Crowdsourced broadband mapping helps North Carolina clean its data

Date: 26 May 2017 | posted in: Media Coverage, MuniNetworks | 0 Facebooktwitterredditmail

State Scoop – May 26, 2017

By Colin Wood

North Carolina’s state technology agency launched a new tool for measuring broadband speeds across the state Wednesday as part of long-term infrastructure planning that could bring new connectivity to rural areas.

A map shows which areas of the state have broadband access and how many providers are available according to the state’s data, while a corresponding reporting tool for the public asks residents to share their broadband availability to validate and refine the data. The information will be reported to the Federal Communications Commission and influence the state’s eligibility for grant funding. In a state with laws restricting broadband competition, this tool is one way rural broadband coverage might be increased. …

A fact sheet published by the Institute for Local Self-Reliance shows that North Carolina has a deeply stratified rural-urban divide when it comes to broadband. Christopher Mitchell, ILSR’s director of community broadband networks, blames the state’s regulations for the disparity.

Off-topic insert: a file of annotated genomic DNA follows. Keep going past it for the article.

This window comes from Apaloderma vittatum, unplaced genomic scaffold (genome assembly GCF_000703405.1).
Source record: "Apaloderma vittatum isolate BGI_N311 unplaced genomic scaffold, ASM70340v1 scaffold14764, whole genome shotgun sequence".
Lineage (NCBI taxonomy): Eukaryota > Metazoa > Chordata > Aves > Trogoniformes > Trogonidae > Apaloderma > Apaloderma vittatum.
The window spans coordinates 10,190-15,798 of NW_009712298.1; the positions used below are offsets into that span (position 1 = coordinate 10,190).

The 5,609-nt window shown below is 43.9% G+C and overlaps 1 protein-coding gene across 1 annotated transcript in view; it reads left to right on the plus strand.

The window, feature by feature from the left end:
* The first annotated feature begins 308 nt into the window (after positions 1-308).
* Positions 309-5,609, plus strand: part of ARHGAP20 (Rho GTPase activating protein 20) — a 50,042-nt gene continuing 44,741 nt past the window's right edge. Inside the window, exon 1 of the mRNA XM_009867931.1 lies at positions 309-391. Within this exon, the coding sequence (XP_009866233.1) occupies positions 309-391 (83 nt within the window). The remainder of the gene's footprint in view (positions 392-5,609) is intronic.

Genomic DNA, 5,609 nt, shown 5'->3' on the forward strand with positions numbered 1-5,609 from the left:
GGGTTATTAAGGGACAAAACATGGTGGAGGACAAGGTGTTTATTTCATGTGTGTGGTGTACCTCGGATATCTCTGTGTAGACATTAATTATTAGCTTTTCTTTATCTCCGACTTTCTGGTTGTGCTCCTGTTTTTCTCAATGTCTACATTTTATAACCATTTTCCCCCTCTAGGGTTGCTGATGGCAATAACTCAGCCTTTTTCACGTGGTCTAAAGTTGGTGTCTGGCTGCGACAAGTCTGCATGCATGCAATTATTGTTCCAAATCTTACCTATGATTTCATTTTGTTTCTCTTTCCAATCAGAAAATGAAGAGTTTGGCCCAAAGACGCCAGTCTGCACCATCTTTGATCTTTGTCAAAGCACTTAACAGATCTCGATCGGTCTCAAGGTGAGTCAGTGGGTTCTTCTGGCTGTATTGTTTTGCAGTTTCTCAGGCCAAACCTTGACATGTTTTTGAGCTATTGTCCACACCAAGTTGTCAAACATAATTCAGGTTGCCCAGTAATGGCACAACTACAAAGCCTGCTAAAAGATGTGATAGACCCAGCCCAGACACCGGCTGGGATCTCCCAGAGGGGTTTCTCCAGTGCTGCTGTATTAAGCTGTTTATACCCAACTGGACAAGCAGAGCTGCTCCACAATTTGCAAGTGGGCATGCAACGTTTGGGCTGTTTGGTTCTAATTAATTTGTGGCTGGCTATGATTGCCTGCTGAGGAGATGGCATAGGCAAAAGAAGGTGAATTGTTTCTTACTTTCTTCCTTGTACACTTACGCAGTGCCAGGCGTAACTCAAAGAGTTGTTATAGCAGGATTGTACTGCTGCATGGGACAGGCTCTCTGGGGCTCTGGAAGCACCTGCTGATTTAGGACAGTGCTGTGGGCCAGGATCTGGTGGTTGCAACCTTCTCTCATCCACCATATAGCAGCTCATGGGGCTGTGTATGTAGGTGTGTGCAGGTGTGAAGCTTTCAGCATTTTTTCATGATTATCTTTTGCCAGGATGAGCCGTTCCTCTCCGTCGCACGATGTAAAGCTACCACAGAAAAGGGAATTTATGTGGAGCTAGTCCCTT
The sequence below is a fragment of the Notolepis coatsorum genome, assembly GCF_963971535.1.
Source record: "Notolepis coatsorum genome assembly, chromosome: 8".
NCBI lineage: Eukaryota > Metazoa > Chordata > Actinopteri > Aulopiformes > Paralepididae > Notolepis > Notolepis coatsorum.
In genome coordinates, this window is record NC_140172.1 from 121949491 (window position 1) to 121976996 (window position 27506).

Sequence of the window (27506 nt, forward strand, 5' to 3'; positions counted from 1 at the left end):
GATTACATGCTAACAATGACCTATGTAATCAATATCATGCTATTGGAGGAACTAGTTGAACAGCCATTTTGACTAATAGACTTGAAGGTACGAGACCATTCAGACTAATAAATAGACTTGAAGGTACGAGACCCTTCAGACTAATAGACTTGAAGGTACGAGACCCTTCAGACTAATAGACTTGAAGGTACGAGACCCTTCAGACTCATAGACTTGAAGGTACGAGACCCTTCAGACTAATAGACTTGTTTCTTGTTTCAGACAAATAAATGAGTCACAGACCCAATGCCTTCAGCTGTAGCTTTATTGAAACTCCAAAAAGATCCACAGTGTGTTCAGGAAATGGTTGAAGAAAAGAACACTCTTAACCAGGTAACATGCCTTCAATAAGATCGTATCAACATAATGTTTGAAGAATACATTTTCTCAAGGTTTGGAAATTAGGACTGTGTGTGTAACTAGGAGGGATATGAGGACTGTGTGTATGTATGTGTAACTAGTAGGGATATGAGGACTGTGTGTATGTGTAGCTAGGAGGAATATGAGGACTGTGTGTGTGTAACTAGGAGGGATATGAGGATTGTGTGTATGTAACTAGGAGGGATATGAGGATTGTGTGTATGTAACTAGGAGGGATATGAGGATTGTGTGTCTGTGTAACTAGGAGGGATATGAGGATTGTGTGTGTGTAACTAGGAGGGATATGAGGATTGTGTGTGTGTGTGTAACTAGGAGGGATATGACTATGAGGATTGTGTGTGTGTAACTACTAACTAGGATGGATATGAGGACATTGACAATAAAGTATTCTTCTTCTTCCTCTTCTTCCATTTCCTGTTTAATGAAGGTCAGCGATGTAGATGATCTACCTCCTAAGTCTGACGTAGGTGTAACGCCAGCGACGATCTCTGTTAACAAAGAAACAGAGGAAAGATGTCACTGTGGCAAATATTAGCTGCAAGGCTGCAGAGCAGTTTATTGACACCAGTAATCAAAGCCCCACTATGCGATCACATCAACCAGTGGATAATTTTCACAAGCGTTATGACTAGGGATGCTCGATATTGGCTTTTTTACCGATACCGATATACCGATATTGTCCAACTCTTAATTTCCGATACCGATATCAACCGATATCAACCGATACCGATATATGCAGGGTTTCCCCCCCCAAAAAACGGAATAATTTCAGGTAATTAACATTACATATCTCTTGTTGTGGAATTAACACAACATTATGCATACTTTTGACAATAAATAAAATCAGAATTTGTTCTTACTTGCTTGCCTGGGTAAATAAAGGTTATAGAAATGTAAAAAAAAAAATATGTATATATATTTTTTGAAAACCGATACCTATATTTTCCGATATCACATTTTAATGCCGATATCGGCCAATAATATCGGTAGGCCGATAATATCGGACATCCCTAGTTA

“The state perversely discourages investment from local governments and cooperatives,” Mitchell writes in a 2016 report summary.

A 1999 statute limits the ability of electric cooperatives access to capital for telecommunications, while a 2011 law limits the power of local governments build internet networks.

In an email to StateScoop, Mitchell said North Carolina is “far too focused on AT&T and Charter. It is a real shame.”

Disputes over how to fund the state’s rural broadband efforts have been an ongoing debate in recent years. A plan sketched by former Gov. Pat McCrory had theoretically positioned all residents in the state with connectivity by 2021. Mitchell argues that the state is ignoring some of its best options by depending on a private market that has thus far consistently failed to serve certain areas of the state.

“[There are] a lot of opportunities with [municipal networks] and co-ops but the Legislature seems unable to comprehend that the big national firms don’t care about rural North Carolina,” Mitchell said.

Based on official statements from North Carolina officials, the new tool would appear part of a broader effort to search for a path to remediation. Jeff Sural, director of the state Broadband Infrastructure Office noted that the data provided to the FCC by ISPs only provides a general outline of coverage.

“We repeatedly hear from citizens that their homes or businesses do not have internet access even though the map shows they do,” Sural said. “This new platform will help to provide information that can be extremely important for project planning and funding purposes.”

Read the full story here.

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Nick Stumo-Langer

Nick Stumo-Langer was Communications Manager at ILSR working for all five initiatives. He ran ILSR's Facebook and Twitter profiles and builds relationships with reporters. He is an alumnus of St. Olaf College and animated by the concerns of monopoly power across our economy.